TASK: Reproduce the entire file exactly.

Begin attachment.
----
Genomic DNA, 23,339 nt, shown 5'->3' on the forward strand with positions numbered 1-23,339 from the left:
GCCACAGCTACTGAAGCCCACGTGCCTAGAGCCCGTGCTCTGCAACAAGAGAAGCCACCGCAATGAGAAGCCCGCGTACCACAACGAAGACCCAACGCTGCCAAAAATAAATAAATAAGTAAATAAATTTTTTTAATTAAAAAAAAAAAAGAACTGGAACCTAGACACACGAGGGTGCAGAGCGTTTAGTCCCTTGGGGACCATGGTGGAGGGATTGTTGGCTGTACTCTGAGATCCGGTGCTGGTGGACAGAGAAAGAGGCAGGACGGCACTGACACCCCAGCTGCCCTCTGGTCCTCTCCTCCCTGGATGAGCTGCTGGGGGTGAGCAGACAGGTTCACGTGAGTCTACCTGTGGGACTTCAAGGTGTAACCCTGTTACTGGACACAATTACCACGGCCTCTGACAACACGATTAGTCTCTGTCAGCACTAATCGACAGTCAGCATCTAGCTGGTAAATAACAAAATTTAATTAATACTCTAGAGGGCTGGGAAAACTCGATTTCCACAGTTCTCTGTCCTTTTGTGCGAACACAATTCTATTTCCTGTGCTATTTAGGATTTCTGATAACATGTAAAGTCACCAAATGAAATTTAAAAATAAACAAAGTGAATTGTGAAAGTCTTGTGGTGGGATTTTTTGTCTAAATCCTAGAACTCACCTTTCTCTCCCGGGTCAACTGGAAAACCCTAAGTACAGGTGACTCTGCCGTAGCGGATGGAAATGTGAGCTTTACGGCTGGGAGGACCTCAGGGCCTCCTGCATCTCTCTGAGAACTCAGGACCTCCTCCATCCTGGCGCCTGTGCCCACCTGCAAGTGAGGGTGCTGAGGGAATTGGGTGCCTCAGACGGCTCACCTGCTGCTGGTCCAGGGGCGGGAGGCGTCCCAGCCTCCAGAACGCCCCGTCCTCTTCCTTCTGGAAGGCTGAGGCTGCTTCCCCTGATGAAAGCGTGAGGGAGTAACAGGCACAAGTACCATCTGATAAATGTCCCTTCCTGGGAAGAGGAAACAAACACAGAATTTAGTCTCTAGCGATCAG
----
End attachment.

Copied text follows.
Genomic DNA, 23,339 nt, shown 5'->3' on the forward strand with positions numbered 1-23,339 from the left:
GCCACAGCTACTGAAGCCCACGTGCCTAGAGCCCGTGCTCTGCAACAAGAGAAGCCACCGCAATGAGAAGCCCGCGTACCACAACGAAGACCCAACGCTGCCAAAAATAAATAAATAAGTAAATAAATTTTTTTAATTAAAAAAAAAAAAGAACTGGAACCTAGACACACGAGGGTGCAGAGCGTTTAGTCCCTTGGGGACCATGGTGGAGGGATTGTTGGCTGTACTCTGAGATCCGGTGCTGGTGGACAGAGAAAGAGGCAGGACGGCACTGACACCCCAGCTGCCCTCTGGTCCTCTCCTCCCTGGATGAGCTGCTGGGGGTGAGCAGACAGGTTCACGTGAGTCTACCTGTGGGACTTCAAGGTGTAACCCTGTTACTGGACACAATTACCACGGCCTCTGACAACACGATTAGTCTCTGTCAGCACTAATCGACAGTCAGCATCTAGCTGGTAAATAACAAAATTTAATTAATACTCTAGAGGGCTGGGAAAACTCGATTTCCACAGTTCTCTGTCCTTTTGTGCGAACACAATTCTATTTCCTGTGCTATTTAGGATTTCTGATAACATGTAAAGTCACCAAATGAAATTTAAAAATAAACAAAGTGAATTGTGAAAGTCTTGTGGTGGGATTTTTTGTCTAAATCCTAGAACTCACCTTTCTCTCCCGGGTCAACTGGAAAACCCTAAGTACAGGTGACTCTGCCGTAGCGGATGGAAATGTGAGCTTTACGGCTGGGAGGACCTCAGGGCCTCCTGCATCTCTCTGAGAACTCAGGACCTCCTCCATCCTGGCGCCTGTGCCCACCTGCAAGTGAGGGTGCTGAGGGAATTGGGTGCCTCAGACGGCTCACCTGCTGCTGGTCCAGGGGCGGGAGGCGTCCCAGCCTCCAGAACGCCCCGTCCTCTTCCTTCTGGAAGGCTGAGGCTGCTTCCCCTGATGAAAGCGTGAGGGAGTAACAGGCACAAGTACCATCTGATAAATGTCCCTTCCTGGGAAGAGGAAACAAACACAGAATTTAGTCTCTAGCGATCAG